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I have quite basic questions about the general properties of operators in quantum field theory. When quantizing the free scalar field, for instance, you promote the classical fields to operators and impose suitable commutation relations (canonical quantization). In momentum space the harmonic oscillators decouple and you can find the spectrum by introducing a/a(dagger) operators. All of this is done without specifying the explicit form of these operators. Concering this I have some questions:

1) Without knowing the explicit form of these operators, which restrictions (physical and mathematical) do they underlie? How would mathematicians define these operators in a strict language?

2) Is it just a

__definition__that operators like the field operator phi or a, a(dagger) only act on states of the fock space and noting else? For example when doing fourier transformations you always commute phases exp(ipx) or general functions of x and p with these operators. How do I know that the field operators do not act on these terms? As far as I know it's just definition. What is the argument that the field operators cannot contain derivatives (like in QM the momentum space representation of p) d/dx and this way would act on exp(ipx)?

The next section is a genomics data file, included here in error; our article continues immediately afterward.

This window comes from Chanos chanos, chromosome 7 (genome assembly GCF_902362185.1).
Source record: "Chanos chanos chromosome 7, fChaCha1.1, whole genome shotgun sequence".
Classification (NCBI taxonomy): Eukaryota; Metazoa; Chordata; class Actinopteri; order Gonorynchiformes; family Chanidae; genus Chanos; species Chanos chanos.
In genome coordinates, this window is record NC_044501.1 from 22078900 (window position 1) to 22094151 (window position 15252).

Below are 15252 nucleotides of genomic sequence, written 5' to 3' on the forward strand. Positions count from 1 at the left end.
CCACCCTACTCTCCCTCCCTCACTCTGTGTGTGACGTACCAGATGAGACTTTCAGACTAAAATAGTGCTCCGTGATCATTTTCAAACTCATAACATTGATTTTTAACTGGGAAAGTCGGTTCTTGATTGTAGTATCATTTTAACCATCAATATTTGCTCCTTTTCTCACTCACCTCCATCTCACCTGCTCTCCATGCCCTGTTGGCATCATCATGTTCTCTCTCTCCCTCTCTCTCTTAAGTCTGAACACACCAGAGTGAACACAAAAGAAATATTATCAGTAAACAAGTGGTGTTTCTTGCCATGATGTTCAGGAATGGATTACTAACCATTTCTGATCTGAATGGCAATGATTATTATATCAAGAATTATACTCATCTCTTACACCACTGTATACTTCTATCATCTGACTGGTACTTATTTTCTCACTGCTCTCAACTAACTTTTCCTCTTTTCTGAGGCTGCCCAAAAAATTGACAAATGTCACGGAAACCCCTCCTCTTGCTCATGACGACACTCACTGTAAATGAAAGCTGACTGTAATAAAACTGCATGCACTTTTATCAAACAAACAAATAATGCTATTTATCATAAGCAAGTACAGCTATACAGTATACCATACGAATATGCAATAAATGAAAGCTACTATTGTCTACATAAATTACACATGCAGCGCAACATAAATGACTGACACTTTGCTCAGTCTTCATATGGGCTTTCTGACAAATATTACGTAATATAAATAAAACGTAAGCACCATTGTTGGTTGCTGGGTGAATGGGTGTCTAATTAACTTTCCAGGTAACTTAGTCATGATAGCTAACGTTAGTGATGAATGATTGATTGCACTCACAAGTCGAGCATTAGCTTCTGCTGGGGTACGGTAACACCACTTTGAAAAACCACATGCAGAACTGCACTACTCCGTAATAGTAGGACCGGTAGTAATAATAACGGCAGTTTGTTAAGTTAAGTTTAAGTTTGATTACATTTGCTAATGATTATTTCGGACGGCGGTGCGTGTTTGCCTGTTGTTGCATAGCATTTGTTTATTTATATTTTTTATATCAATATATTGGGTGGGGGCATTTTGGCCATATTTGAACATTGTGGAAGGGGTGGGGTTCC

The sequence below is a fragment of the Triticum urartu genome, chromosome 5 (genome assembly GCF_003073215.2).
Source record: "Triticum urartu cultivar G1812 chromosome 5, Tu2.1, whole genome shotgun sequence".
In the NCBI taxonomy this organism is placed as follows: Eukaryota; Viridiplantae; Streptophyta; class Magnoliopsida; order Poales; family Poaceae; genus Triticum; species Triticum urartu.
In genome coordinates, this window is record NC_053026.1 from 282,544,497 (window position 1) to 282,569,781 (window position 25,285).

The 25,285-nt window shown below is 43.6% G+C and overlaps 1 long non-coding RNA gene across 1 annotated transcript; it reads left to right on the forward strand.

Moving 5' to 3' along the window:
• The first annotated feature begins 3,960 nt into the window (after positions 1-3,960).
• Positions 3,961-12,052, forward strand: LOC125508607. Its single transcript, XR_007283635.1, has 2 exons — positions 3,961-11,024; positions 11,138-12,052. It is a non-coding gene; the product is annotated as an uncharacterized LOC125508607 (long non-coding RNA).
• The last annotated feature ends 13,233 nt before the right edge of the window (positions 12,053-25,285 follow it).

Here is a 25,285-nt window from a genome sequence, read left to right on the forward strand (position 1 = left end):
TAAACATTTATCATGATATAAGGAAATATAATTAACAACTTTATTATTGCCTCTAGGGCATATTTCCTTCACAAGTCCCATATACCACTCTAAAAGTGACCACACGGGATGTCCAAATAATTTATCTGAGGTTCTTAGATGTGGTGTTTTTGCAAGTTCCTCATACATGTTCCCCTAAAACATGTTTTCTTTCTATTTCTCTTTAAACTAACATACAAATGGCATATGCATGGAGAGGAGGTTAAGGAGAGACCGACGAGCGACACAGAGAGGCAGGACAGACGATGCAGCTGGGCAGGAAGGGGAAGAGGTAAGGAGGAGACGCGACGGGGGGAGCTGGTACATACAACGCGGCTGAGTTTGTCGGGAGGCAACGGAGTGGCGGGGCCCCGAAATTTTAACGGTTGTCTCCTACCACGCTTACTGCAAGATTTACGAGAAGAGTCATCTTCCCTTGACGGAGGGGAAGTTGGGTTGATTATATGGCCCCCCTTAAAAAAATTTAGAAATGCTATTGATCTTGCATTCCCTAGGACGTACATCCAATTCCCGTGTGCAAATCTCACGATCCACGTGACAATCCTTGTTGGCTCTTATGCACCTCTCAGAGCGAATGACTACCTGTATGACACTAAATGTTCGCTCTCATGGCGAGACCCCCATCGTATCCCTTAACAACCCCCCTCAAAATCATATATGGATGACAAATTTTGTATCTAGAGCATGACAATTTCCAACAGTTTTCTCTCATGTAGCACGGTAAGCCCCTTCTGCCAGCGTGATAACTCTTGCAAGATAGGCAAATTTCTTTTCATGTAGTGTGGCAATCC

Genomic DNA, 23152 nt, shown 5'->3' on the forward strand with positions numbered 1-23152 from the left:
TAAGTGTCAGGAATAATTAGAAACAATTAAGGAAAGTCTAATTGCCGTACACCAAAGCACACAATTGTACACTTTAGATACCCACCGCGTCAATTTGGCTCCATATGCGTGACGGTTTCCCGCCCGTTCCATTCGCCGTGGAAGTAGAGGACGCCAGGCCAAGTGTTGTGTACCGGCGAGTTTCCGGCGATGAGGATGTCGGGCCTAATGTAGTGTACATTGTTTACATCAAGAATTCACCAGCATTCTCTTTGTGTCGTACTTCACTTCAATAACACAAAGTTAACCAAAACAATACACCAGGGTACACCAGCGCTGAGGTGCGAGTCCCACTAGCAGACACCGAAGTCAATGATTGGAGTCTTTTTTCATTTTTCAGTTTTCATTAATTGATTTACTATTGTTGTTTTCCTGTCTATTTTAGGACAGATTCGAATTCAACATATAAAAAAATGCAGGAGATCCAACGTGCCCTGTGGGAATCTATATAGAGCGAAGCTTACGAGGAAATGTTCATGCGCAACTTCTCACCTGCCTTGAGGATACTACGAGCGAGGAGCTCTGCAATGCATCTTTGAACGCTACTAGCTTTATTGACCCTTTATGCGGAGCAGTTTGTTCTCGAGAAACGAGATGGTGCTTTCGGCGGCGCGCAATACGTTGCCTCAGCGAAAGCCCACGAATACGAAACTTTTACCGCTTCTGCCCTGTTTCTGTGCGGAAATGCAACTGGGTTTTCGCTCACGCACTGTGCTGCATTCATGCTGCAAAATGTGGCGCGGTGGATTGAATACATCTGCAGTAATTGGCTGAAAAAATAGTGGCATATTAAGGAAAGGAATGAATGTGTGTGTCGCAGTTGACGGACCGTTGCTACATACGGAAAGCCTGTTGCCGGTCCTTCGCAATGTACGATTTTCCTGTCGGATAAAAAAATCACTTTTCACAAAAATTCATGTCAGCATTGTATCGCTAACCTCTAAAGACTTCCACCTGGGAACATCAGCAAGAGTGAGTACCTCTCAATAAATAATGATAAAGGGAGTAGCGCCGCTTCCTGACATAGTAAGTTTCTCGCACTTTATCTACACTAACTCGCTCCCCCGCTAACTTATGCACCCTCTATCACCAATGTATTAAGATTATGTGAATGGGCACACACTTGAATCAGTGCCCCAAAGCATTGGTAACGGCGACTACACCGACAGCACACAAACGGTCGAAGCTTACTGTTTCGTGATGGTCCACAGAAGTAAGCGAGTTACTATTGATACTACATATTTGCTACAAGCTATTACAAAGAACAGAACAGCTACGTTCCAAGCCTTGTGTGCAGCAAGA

3) How does the nabla operator act on field operators?

As you can see I have some problems with the mathematical construct of these operators. At the moment I think that it's just a definition that my operators only act on fock space states and nothing else so I only have to take care when commuting operators. But I am not really sure.

Thanks in advance,

Matt